Word of the Day – April 20, 2019

surreptitious

(ˌsʌrəpˈtɪʃəs)

adj

1. done, acquired, etc, in secret or by improper means
2. operating by stealth
3. characterized by fraud or misrepresentation of the truth
[C15: from Latin surreptīcius furtive, from surripere to steal, from sub- secretly + rapere to snatch]
ˌsurrepˈtitiously adv
ˌsurrepˈtitiousness n

Word of the Day, March 30, 2019

roundabout

(round′ə-bout′)

adj.

1. Indirect; circuitous: took a roundabout route because the bridge was closed.
2. Characterized by indirectness, evasiveness, or vagueness: a roundabout claim that avoided the issues being discussed.
n.

1. A short, close-fitting jacket.
2. Chiefly British

a. A merry-go-round.
b. A traffic circle.

Word of the Day, March 16, 2019

dep·re·cate

(dĕp′rĭ-kāt′)

tr.v. de·pre·cat·ed, de·pre·cat·ing, de·pre·cates

1. To express disapproval of; deplore.
2. To belittle; depreciate.
3. Computers To mark (a component of a software standard) as obsolete to warn against its use in the future so that it may be phased out.
Cite: freedictionary.com

Word of the Day- March 9, 2019

penumbra

(pĭ-nŭm′brə)

n. pl. pe·num·bras or pe·num·brae (-brē)

1. A partial shadow, as in an eclipse, between regions of complete shadow and complete illumination.
2. The diffuse outer part of a sunspot.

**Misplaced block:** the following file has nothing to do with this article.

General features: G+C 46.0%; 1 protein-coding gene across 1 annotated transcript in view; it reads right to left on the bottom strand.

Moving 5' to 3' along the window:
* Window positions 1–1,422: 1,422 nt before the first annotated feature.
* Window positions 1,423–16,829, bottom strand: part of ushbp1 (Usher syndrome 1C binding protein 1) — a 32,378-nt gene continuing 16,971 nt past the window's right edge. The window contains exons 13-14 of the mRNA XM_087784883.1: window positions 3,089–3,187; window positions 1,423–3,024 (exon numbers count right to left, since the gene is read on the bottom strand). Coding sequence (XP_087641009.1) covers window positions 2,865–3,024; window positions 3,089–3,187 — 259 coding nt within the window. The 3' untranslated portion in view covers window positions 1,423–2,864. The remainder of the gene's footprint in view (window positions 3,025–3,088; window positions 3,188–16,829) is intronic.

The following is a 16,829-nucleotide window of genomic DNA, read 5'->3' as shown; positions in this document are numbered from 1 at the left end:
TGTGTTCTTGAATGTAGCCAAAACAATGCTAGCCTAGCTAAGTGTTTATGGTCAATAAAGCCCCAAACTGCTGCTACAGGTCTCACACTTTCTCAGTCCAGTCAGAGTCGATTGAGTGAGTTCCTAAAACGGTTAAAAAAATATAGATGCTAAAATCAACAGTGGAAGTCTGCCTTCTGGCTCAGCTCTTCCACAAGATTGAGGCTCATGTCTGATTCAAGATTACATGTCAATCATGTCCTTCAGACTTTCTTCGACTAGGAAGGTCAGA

3. An area in which something exists to a lesser or uncertain degree: “The First Amendment has a penumbra where privacy is protected from governmental intrusion” (Joseph A. Califano, Jr.).
4. An outlying surrounding region; a periphery: “Downtown Chicago and its penumbra also stand rejuvenated”

Word of the Day – February 16, 2019

occultation

(ŏk′ŭl-tā′shən)

n.

1. The act of occulting or the state of being occulted.
2. Astronomy

a. The passage of a celestial object across the line of sight between an observer and another celestial object, as when the moon moves between Earth and the sun in a solar eclipse.
b. The progressive blocking and unblocking of light or other electromagnetic radiation from a celestial source during such a passage: a lunar occultation of a quasar; a planetary occultation of a star.
c. An observational technique for determining the position or radiant structure of a celestial source undergoing such occultation or of the object causing the occultation.

Word of the day – February 9, 2019

Hackles

1. Any of the long, slender, often glossy feathers on the neck of a bird, especially a male fowl.
2. hackles The erectile hairs along the back of the neck of an animal, especially of a dog.
3. A feather, usually from the neck of a chicken, used in trimming a fishing fly.
tr.v. hack·led, hack·ling, hack·les

To trim (an artificial fishing fly) with a hackle.

Idiom:

get (one’s) hackles up

To be extremely insulted or irritated.